If You Build It They Will Come
You could call it the Field of Dreams approach to city planning: if you build it, they will come.
Specifically, if you build humanly scaled, inviting public spaces in a city, people will want to go to those spaces. If you build quality cycling infrastructure, more people will hop on their bikes. If you build dense but attractive urban living spaces — not imposing towers plunked on the ground — people will want to live there.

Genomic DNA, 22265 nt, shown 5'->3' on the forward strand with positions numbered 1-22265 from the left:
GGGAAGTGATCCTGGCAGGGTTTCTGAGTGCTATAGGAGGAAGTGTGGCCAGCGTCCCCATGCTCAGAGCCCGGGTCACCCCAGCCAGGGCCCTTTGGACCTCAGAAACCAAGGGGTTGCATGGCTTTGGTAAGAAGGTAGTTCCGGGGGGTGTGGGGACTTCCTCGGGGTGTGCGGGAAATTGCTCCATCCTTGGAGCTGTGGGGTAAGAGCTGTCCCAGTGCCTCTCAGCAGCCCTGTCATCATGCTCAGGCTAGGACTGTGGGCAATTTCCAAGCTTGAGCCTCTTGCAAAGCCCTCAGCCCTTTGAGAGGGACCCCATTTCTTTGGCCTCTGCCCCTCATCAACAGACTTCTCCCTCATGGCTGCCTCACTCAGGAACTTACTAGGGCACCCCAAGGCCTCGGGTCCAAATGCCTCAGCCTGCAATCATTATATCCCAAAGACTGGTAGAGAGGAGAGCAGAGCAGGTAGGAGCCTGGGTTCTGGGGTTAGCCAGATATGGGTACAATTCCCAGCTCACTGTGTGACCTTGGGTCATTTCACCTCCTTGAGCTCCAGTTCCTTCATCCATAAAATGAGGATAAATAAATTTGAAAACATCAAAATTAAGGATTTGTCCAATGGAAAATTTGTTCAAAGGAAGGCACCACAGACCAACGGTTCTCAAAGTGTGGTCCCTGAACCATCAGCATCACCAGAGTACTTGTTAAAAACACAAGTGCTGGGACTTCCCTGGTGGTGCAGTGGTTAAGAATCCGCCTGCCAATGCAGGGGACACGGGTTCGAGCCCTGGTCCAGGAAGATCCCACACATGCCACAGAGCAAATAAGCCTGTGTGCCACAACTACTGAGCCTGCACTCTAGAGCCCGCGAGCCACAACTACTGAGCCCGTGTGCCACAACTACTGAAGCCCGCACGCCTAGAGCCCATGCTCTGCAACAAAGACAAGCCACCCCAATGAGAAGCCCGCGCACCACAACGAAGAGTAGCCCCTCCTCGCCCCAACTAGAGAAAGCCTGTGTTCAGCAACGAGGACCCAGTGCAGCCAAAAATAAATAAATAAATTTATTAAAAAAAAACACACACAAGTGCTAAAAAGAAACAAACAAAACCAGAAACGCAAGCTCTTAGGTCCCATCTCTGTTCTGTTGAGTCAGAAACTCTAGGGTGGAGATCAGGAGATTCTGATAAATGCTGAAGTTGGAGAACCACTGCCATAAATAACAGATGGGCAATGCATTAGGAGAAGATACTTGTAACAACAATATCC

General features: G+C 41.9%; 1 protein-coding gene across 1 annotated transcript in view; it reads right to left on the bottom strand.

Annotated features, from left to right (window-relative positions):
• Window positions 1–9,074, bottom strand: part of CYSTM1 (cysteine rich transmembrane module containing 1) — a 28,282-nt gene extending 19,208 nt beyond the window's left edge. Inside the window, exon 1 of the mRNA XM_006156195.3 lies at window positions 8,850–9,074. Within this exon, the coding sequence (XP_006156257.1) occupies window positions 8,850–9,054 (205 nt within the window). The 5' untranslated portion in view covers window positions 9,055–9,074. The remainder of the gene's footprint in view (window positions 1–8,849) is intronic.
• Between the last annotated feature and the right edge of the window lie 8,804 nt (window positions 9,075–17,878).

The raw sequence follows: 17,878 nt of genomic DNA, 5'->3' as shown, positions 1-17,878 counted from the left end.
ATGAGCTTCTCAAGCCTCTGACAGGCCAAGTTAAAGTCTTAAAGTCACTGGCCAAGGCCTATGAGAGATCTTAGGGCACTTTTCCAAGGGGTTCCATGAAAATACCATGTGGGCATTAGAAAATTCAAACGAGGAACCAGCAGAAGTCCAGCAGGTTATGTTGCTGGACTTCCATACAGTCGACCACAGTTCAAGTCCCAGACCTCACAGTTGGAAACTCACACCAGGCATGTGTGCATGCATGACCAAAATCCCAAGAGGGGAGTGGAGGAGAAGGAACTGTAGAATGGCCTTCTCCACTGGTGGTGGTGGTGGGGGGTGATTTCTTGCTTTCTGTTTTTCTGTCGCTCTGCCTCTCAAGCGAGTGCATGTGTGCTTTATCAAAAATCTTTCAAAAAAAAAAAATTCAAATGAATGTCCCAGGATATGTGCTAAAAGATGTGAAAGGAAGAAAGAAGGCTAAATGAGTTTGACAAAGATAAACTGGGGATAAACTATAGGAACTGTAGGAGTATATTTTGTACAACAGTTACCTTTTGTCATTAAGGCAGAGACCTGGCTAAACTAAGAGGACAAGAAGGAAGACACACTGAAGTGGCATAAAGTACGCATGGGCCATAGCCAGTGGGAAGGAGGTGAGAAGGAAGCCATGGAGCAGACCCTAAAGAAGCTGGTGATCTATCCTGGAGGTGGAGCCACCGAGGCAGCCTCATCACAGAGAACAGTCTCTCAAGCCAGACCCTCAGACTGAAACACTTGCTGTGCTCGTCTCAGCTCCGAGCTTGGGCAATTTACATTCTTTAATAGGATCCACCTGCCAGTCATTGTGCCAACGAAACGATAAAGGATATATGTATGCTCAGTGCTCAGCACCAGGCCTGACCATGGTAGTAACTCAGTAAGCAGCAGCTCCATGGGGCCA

That’s what renowned Danish architect Jan Gehl had to say when he stopped in Calgary earlier this month, and his message couldn’t be more timely for a city at a crossroads about its future. Gehl advises cities from New York City to Melbourne, and the thrust of his work is this: Cities should be designed for people, not cars. “To a [large] extent, as architects and planners, we have lost our sense of scale,” he says. “We’ve forgotten that we are basically a walking animal, a five km/h horizontal walking animal.”
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